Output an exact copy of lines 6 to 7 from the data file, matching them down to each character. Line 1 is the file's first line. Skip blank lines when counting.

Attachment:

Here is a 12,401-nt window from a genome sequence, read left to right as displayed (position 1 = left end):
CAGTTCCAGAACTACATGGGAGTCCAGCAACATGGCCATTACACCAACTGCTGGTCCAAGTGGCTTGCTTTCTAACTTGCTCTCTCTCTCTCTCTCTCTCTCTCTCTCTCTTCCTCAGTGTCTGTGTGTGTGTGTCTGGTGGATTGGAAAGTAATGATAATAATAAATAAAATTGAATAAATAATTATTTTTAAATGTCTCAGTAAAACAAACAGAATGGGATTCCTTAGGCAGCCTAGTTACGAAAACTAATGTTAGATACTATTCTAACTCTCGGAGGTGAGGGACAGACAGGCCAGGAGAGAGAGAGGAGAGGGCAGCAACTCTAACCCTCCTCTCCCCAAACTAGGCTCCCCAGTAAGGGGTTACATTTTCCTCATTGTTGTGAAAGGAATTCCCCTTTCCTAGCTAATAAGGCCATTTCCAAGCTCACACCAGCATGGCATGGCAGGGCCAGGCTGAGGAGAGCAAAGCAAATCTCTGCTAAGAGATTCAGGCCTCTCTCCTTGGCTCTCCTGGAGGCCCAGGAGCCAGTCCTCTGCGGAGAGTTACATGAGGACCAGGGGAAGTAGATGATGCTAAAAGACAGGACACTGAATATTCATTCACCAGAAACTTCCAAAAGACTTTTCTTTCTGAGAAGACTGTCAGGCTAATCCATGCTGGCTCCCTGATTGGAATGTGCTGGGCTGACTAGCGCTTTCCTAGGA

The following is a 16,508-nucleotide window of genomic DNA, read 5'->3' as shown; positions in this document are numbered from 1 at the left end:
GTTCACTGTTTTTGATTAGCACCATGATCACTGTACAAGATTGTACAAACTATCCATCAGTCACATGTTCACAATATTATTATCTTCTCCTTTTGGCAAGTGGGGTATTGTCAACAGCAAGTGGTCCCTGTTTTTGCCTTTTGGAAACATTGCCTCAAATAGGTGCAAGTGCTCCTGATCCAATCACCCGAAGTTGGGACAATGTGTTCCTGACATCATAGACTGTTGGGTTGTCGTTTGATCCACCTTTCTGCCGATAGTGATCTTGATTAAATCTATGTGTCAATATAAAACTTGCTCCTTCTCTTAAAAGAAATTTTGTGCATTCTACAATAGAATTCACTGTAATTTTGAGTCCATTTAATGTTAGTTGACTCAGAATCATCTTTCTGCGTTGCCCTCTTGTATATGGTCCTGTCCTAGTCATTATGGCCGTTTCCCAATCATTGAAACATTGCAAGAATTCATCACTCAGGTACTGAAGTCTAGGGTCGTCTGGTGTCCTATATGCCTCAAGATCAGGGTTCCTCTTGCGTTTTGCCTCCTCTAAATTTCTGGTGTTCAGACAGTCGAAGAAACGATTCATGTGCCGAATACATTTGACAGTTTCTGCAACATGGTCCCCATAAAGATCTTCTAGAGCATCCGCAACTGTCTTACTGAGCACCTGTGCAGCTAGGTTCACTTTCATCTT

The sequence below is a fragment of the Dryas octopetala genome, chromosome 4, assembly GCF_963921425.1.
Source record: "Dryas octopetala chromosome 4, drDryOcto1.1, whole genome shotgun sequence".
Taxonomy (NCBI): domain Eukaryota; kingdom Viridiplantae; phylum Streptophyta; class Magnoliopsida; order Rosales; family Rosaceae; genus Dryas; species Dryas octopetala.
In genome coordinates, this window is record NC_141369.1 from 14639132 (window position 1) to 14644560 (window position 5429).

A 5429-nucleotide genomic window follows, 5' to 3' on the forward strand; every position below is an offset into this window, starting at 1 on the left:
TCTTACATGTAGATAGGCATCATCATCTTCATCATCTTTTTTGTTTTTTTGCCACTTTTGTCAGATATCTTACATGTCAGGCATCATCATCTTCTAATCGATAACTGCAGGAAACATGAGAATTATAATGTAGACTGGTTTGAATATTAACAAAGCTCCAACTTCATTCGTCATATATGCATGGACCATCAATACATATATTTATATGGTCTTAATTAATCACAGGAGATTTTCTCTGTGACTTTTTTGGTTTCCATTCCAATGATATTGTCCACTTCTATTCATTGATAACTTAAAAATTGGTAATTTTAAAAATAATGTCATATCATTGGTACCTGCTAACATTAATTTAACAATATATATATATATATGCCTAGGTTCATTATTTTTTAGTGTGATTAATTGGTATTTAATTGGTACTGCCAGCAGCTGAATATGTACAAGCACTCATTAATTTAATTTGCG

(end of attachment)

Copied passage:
Source record: "Dryas octopetala chromosome 4, drDryOcto1.1, whole genome shotgun sequence".
Taxonomy (NCBI): domain Eukaryota; kingdom Viridiplantae; phylum Streptophyta; class Magnoliopsida; order Rosales; family Rosaceae; genus Dryas; species Dryas octopetala.